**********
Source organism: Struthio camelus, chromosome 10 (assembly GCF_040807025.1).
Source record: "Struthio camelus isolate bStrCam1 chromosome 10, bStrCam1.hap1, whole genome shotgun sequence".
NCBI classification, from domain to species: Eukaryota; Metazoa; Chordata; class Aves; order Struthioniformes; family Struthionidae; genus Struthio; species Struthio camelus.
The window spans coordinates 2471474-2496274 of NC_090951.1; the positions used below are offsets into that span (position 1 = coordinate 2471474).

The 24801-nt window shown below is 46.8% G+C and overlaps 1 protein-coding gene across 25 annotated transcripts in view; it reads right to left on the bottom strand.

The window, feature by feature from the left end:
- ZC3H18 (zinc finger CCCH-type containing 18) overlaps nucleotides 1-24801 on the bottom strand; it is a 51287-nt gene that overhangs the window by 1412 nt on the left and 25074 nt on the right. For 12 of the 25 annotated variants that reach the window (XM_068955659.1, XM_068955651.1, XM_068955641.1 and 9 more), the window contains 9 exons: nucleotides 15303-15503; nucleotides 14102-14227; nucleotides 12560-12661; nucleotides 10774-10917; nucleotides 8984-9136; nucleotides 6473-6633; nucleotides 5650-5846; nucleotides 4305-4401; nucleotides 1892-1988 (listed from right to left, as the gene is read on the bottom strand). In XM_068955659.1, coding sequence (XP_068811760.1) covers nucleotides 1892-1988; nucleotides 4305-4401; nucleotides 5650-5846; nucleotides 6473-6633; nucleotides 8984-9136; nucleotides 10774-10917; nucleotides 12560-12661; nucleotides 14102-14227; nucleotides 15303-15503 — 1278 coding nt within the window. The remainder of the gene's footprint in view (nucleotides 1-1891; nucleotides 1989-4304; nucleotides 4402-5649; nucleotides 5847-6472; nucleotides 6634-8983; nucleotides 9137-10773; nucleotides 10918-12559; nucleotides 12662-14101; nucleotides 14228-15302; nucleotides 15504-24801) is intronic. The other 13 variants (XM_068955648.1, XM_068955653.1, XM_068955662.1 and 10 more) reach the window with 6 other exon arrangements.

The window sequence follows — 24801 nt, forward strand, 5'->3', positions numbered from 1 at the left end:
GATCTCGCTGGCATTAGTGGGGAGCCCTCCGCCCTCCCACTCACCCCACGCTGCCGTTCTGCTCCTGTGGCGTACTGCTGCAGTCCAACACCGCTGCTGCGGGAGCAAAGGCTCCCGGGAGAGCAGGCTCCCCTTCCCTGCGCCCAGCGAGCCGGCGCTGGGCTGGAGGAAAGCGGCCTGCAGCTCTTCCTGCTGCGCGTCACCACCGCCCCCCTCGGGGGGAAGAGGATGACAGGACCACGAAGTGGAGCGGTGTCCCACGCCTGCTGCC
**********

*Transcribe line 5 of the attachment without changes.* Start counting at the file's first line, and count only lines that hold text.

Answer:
The 24801-nt window shown below is 46.8% G+C and overlaps 1 protein-coding gene across 25 annotated transcripts in view; it reads right to left on the bottom strand.